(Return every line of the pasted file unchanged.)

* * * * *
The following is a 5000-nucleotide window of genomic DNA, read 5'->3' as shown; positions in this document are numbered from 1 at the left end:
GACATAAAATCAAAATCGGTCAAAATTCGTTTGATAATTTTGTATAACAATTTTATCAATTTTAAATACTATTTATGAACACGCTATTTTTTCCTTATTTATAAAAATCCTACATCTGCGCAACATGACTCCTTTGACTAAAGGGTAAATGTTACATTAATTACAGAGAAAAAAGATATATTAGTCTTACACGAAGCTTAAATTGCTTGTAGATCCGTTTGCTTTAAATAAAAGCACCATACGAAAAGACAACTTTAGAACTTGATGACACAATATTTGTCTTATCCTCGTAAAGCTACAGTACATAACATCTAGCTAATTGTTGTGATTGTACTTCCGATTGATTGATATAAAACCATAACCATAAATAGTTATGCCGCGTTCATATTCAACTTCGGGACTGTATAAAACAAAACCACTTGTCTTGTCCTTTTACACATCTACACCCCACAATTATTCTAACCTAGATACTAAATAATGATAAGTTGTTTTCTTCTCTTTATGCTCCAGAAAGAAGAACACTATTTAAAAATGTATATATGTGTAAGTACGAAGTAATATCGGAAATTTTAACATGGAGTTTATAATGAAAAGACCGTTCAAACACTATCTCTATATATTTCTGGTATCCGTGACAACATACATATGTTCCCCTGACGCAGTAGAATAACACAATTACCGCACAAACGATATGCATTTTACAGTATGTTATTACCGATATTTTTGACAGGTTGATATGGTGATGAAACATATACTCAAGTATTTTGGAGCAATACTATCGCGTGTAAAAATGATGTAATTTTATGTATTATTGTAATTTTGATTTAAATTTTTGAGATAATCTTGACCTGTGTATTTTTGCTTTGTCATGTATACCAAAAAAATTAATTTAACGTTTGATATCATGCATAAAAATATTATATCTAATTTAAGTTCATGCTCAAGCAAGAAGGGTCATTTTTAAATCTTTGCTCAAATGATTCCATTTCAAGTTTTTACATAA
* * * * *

The following is a 5000-nucleotide window of genomic DNA, read 5'->3' as shown; positions in this document are numbered from 1 at the left end:
GACATAAAATCAAAATCGGTCAAAATTCGTTTGATAATTTTGTATAACAATTTTATCAATTTTAAATACTATTTATGAACACGCTATTTTTTCCTTATTTATAAAAATCCTACATCTGCGCAACATGACTCCTTTGACTAAAGGGTAAATGTTACATTAATTACAGAGAAAAAAGATATATTAGTCTTACACGAAGCTTAAATTGCTTGTAGATCCGTTTGCTTTAAATAAAAGCACCATACGAAAAGACAACTTTAGAACTTGATGACACAATATTTGTCTTATCCTCGTAAAGCTACAGTACATAACATCTAGCTAATTGTTGTGATTGTACTTCCGATTGATTGATATAAAACCATAACCATAAATAGTTATGCCGCGTTCATATTCAACTTCGGGACTGTATAAAACAAAACCACTTGTCTTGTCCTTTTACACATCTACACCCCACAATTATTCTAACCTAGATACTAAATAATGATAAGTTGTTTTCTTCTCTTTATGCTCCAGAAAGAAGAACACTATTTAAAAATGTATATATGTGTAAGTACGAAGTAATATCGGAAATTTTAACATGGAGTTTATAATGAAAAGACCGTTCAAACACTATCTCTATATATTTCTGGTATCCGTGACAACATACATATGTTCCCCTGACGCAGTAGAATAACACAATTACCGCACAAACGATATGCATTTTACAGTATGTTATTACCGATATTTTTGACAGGTTGATATGGTGATGAAACATATACTCAAGTATTTTGGAGCAATACTATCGCGTGTAAAAATGATGTAATTTTATGTATTATTGTAATTTTGATTTAAATTTTTGAGATAATCTTGACCTGTGTATTTTTGCTTTGTCATGTATACCAAAAAAATTAATTTAACGTTTGATATCATGCATAAAAATATTATATCTAATTTAAGTTCATGCTCAAGCAAGAAGGGTCATTTTTAAATCTTTGCTCAAATGATTCCATTTCAAGTTTTTACATAA